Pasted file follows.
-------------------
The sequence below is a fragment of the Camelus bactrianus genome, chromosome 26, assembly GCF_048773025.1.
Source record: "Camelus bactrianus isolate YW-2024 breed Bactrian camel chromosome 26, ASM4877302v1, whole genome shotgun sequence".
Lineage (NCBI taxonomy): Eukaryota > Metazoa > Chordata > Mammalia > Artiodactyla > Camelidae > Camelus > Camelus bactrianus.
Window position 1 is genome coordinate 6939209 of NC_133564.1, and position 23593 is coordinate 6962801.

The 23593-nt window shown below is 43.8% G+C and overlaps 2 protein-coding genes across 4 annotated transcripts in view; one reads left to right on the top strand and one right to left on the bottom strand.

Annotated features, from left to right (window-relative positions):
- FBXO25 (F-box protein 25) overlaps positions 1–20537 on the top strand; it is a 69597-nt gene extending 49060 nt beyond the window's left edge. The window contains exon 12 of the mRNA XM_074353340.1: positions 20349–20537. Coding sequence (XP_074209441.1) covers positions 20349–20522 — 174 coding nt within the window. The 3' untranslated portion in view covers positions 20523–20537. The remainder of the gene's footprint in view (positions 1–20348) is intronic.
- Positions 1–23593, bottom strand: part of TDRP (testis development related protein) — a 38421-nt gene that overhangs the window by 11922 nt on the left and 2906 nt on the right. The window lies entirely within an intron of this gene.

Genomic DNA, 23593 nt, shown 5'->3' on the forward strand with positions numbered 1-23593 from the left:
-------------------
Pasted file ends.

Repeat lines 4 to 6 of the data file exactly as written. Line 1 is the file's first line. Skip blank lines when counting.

Window position 1 is genome coordinate 6939209 of NC_133564.1, and position 23593 is coordinate 6962801.

The 23593-nt window shown below is 43.8% G+C and overlaps 2 protein-coding genes across 4 annotated transcripts in view; one reads left to right on the top strand and one right to left on the bottom strand.

Annotated features, from left to right (window-relative positions):